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Kyari tasks youth on running Nigeria’s economy

The Group Managing Director and Chief Executive Officer of the Nigerian National Petroleum Company (NNPC) Ltd, Mele Kyari, has challenged youth in the country to…

The Group Managing Director and Chief Executive Officer of the Nigerian National Petroleum Company (NNPC) Ltd, Mele Kyari, has challenged youth in the country to take charge of the running of the economy by using innovative solutions.

Kyari spoke Saturday at the Productive Youth Initiative (PYI) 2022 Youth Convention with the theme, ‘Enhancing Youth Productivity Towards Self-Actualization and National Development,’ in Abuja.

He stated that with the government’s focus on transitioning into gas for domestic usage, youth should be at the forefront to benefit from the economic gains of the change.

“The youth can invest in LPG or go into the production of butane, propane, methane, ethanol or the natural gas itself. There is also the gas based industry which we can use for generation of power,” he said.

Kyari added that with the youth having “the brains, time and knowledge”, they should keep the focus to add “those things together and take over the running of the country’s economy. Do not allow us to continue to run it. Run it for yourselves.”

“We are in the era of robotics, if you don’t do that; robots will take over jobs from you. You should be focused and whenever you need support, the NNPC will be there to support you because we want the youth to take over when our time is up. That was why we decided to recruit over 1,000 young graduates into the corporation to be mentored and take over the running of NNPC Ltd.”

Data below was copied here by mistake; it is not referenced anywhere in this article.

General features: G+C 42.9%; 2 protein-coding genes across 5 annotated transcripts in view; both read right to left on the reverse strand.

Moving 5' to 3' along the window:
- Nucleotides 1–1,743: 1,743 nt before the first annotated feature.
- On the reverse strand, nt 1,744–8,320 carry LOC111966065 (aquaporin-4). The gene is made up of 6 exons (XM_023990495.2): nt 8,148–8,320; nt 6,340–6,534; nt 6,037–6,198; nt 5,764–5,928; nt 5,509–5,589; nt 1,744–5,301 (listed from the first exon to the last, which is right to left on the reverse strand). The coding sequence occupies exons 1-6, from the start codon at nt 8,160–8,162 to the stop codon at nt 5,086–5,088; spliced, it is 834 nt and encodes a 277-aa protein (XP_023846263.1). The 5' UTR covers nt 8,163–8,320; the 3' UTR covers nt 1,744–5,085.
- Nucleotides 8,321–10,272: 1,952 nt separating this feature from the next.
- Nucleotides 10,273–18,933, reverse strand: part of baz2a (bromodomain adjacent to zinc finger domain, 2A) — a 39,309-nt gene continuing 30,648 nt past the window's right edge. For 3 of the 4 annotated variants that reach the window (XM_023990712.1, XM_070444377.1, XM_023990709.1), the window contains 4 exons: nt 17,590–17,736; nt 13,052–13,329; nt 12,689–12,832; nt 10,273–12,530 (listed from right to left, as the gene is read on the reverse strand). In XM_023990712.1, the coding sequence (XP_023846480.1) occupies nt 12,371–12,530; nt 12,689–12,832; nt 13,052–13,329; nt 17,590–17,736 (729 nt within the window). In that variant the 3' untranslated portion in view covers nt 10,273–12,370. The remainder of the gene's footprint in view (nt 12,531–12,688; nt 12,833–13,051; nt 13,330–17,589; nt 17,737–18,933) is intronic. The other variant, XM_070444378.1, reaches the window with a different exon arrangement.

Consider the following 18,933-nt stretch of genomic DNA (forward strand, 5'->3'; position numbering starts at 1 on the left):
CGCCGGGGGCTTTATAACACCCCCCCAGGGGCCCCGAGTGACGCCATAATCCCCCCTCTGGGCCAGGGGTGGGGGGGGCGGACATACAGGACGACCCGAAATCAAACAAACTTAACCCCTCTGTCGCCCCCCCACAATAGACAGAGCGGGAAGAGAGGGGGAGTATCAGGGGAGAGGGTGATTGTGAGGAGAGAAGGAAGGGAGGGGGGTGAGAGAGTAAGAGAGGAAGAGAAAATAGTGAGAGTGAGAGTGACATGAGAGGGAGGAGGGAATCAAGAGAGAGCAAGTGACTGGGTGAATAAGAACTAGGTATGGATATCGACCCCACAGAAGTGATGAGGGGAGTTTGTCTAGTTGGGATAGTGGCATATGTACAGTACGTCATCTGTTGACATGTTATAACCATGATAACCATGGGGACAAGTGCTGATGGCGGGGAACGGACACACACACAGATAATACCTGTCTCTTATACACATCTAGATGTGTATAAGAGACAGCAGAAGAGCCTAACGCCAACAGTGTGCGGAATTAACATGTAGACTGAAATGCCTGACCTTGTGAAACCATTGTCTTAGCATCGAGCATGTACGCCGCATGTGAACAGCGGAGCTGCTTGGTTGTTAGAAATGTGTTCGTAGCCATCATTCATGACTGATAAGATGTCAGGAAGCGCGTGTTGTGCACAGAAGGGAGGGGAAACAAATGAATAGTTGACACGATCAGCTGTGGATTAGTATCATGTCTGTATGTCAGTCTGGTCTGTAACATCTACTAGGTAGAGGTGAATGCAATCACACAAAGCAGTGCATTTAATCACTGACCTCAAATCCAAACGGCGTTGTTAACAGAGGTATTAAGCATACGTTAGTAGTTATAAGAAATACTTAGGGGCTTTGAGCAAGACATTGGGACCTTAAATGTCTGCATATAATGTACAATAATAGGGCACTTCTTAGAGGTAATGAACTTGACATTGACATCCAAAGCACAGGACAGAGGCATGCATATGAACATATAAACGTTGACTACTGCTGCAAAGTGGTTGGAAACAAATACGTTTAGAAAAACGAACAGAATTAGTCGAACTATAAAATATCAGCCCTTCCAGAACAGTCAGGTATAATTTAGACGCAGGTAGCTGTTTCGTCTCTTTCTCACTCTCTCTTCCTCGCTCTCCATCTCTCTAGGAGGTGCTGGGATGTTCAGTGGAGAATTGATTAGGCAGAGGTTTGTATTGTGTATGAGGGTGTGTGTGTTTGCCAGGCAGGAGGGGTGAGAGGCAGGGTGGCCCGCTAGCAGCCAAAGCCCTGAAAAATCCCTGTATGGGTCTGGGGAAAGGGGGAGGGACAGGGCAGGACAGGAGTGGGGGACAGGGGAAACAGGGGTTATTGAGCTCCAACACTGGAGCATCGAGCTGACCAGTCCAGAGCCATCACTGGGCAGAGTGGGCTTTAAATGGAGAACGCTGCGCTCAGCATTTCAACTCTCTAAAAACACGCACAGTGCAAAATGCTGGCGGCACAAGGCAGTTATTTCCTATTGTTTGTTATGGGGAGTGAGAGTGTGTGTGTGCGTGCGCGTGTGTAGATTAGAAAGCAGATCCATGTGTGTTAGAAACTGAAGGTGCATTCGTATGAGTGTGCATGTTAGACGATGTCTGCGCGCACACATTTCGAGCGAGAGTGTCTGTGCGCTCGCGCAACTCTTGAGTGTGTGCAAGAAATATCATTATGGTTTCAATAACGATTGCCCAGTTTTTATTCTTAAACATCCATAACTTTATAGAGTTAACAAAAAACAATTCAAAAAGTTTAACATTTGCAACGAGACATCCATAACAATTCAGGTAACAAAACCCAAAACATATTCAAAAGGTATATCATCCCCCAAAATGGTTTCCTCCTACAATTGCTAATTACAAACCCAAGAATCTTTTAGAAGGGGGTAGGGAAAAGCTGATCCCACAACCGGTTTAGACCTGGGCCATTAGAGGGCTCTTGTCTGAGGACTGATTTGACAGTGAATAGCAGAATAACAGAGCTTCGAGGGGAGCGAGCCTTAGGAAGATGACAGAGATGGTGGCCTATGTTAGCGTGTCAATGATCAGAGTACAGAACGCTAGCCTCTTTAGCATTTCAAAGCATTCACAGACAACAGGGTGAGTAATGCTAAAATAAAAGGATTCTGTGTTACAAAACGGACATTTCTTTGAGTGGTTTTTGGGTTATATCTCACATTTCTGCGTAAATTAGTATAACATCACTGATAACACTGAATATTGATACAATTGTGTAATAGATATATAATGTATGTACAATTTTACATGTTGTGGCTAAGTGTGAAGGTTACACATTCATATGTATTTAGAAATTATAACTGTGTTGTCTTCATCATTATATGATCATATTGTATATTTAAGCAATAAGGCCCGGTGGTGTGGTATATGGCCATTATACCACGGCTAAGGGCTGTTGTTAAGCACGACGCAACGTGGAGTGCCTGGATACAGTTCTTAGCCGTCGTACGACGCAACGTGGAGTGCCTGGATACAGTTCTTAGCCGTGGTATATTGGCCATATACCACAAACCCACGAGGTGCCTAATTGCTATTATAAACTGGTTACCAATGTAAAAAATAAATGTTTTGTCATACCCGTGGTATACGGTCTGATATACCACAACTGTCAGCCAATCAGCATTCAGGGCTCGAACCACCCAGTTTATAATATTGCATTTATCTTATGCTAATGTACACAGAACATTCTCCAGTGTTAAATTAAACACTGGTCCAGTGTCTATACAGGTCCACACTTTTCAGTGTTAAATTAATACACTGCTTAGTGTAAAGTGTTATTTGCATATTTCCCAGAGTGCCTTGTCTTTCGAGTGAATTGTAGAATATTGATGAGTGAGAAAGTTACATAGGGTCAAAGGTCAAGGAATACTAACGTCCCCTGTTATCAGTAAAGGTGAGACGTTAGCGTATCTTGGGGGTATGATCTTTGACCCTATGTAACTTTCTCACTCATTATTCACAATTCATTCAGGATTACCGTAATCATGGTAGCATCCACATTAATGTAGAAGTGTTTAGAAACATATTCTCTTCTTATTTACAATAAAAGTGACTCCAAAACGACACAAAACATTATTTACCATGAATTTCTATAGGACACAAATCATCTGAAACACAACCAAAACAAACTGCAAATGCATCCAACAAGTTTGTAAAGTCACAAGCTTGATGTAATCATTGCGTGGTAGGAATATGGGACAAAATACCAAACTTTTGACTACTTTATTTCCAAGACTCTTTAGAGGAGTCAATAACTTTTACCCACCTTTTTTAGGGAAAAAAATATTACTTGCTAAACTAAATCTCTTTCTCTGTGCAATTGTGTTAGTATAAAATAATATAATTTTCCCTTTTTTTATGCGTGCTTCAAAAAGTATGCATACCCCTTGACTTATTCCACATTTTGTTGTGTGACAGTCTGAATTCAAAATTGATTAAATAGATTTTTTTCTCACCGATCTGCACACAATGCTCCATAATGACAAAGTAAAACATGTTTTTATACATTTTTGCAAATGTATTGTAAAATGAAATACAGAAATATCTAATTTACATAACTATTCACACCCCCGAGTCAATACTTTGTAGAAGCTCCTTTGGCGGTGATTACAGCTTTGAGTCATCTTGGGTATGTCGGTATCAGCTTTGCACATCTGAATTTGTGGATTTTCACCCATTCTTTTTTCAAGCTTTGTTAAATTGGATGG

On his part, a former Director of the Kenyan Anti-Corruption Agency, Prof. Patrick Lumumba, said it was ironic that Africans were leaving the continent to other countries to search for greener pastures while foreigners were coming into the country to milk it of its natural resources.

Lumumba, who decried the ill treatment of Africans in foreign countries, blamed African leaders for not managing the economy of their countries well to give hope to the youth.

“Youths now believe that their continent does not give them hope. The tragedy, irony and paradox are that as young Africans try to run away from their continent, young Chinese are coming into it.” 

“When they come here, we treat them with great hospitality but when we go to their land we are humiliated. That is the state we found ourselves the situation is not unique to Nigeria but a common occurrence to Africa,” Lumumba said.